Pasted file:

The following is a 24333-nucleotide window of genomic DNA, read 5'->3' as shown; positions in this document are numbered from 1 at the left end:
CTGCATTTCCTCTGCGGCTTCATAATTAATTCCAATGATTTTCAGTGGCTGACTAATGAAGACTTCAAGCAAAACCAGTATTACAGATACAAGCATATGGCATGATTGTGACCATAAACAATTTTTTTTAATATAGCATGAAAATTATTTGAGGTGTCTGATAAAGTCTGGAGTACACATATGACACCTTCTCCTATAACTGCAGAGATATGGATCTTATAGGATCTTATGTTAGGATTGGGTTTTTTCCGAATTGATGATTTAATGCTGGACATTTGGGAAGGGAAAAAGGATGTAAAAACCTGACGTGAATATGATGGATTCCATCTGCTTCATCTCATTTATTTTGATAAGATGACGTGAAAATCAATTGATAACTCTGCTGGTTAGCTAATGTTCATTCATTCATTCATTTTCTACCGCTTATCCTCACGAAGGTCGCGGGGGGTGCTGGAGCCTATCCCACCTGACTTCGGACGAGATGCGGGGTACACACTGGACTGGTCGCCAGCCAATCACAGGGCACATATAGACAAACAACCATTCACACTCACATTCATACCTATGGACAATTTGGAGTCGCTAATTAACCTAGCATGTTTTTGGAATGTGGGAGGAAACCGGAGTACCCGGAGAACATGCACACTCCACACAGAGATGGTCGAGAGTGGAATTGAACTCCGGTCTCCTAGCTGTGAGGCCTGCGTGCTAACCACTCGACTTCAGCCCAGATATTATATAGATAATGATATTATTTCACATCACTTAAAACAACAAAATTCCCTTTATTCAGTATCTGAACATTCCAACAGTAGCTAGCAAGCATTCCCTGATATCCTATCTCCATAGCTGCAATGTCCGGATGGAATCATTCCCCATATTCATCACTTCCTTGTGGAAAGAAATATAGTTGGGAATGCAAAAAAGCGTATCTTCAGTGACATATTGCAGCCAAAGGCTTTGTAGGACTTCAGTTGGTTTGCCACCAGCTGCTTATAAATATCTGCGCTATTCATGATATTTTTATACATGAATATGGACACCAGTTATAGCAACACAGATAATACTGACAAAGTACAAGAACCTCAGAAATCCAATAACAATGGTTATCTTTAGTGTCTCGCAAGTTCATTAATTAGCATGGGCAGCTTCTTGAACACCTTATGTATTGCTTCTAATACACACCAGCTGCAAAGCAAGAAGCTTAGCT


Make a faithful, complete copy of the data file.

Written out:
The following is a 24333-nucleotide window of genomic DNA, read 5'->3' as shown; positions in this document are numbered from 1 at the left end:
CTGCATTTCCTCTGCGGCTTCATAATTAATTCCAATGATTTTCAGTGGCTGACTAATGAAGACTTCAAGCAAAACCAGTATTACAGATACAAGCATATGGCATGATTGTGACCATAAACAATTTTTTTTAATATAGCATGAAAATTATTTGAGGTGTCTGATAAAGTCTGGAGTACACATATGACACCTTCTCCTATAACTGCAGAGATATGGATCTTATAGGATCTTATGTTAGGATTGGGTTTTTTCCGAATTGATGATTTAATGCTGGACATTTGGGAAGGGAAAAAGGATGTAAAAACCTGACGTGAATATGATGGATTCCATCTGCTTCATCTCATTTATTTTGATAAGATGACGTGAAAATCAATTGATAACTCTGCTGGTTAGCTAATGTTCATTCATTCATTCATTTTCTACCGCTTATCCTCACGAAGGTCGCGGGGGGTGCTGGAGCCTATCCCACCTGACTTCGGACGAGATGCGGGGTACACACTGGACTGGTCGCCAGCCAATCACAGGGCACATATAGACAAACAACCATTCACACTCACATTCATACCTATGGACAATTTGGAGTCGCTAATTAACCTAGCATGTTTTTGGAATGTGGGAGGAAACCGGAGTACCCGGAGAACATGCACACTCCACACAGAGATGGTCGAGAGTGGAATTGAACTCCGGTCTCCTAGCTGTGAGGCCTGCGTGCTAACCACTCGACTTCAGCCCAGATATTATATAGATAATGATATTATTTCACATCACTTAAAACAACAAAATTCCCTTTATTCAGTATCTGAACATTCCAACAGTAGCTAGCAAGCATTCCCTGATATCCTATCTCCATAGCTGCAATGTCCGGATGGAATCATTCCCCATATTCATCACTTCCTTGTGGAAAGAAATATAGTTGGGAATGCAAAAAAGCGTATCTTCAGTGACATATTGCAGCCAAAGGCTTTGTAGGACTTCAGTTGGTTTGCCACCAGCTGCTTATAAATATCTGCGCTATTCATGATATTTTTATACATGAATATGGACACCAGTTATAGCAACACAGATAATACTGACAAAGTACAAGAACCTCAGAAATCCAATAACAATGGTTATCTTTAGTGTCTCGCAAGTTCATTAATTAGCATGGGCAGCTTCTTGAACACCTTATGTATTGCTTCTAATACACACCAGCTGCAAAGCAAGAAGCTTAGCT